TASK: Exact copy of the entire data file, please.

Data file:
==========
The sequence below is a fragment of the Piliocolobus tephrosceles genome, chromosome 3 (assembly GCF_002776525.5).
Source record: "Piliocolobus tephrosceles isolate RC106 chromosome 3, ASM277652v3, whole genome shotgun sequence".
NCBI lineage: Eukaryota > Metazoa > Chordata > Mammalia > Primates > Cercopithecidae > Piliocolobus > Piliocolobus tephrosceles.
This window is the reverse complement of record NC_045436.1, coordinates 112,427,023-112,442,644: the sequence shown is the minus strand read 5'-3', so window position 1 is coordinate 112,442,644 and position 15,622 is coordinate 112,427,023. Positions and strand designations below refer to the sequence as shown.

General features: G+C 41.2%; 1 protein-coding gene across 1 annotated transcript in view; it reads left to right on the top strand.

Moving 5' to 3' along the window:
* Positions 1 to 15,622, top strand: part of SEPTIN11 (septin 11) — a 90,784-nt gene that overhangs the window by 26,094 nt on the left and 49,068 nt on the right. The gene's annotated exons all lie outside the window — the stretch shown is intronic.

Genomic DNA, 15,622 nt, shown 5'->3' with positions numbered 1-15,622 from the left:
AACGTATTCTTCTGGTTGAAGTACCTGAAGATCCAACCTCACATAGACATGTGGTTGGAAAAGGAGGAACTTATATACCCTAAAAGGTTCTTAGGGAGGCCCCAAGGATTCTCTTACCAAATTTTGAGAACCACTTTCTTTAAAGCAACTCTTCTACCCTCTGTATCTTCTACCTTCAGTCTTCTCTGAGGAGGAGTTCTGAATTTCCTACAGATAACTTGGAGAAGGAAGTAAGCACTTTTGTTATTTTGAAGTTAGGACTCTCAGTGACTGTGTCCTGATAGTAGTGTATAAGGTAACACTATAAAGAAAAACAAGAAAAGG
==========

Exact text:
The sequence below is a fragment of the Piliocolobus tephrosceles genome, chromosome 3 (assembly GCF_002776525.5).
Source record: "Piliocolobus tephrosceles isolate RC106 chromosome 3, ASM277652v3, whole genome shotgun sequence".
NCBI lineage: Eukaryota > Metazoa > Chordata > Mammalia > Primates > Cercopithecidae > Piliocolobus > Piliocolobus tephrosceles.
This window is the reverse complement of record NC_045436.1, coordinates 112,427,023-112,442,644: the sequence shown is the minus strand read 5'-3', so window position 1 is coordinate 112,442,644 and position 15,622 is coordinate 112,427,023. Positions and strand designations below refer to the sequence as shown.

General features: G+C 41.2%; 1 protein-coding gene across 1 annotated transcript in view; it reads left to right on the top strand.

Moving 5' to 3' along the window:
* Positions 1 to 15,622, top strand: part of SEPTIN11 (septin 11) — a 90,784-nt gene that overhangs the window by 26,094 nt on the left and 49,068 nt on the right. The gene's annotated exons all lie outside the window — the stretch shown is intronic.

Genomic DNA, 15,622 nt, shown 5'->3' with positions numbered 1-15,622 from the left:
AACGTATTCTTCTGGTTGAAGTACCTGAAGATCCAACCTCACATAGACATGTGGTTGGAAAAGGAGGAACTTATATACCCTAAAAGGTTCTTAGGGAGGCCCCAAGGATTCTCTTACCAAATTTTGAGAACCACTTTCTTTAAAGCAACTCTTCTACCCTCTGTATCTTCTACCTTCAGTCTTCTCTGAGGAGGAGTTCTGAATTTCCTACAGATAACTTGGAGAAGGAAGTAAGCACTTTTGTTATTTTGAAGTTAGGACTCTCAGTGACTGTGTCCTGATAGTAGTGTATAAGGTAACACTATAAAGAAAAACAAGAAAAGG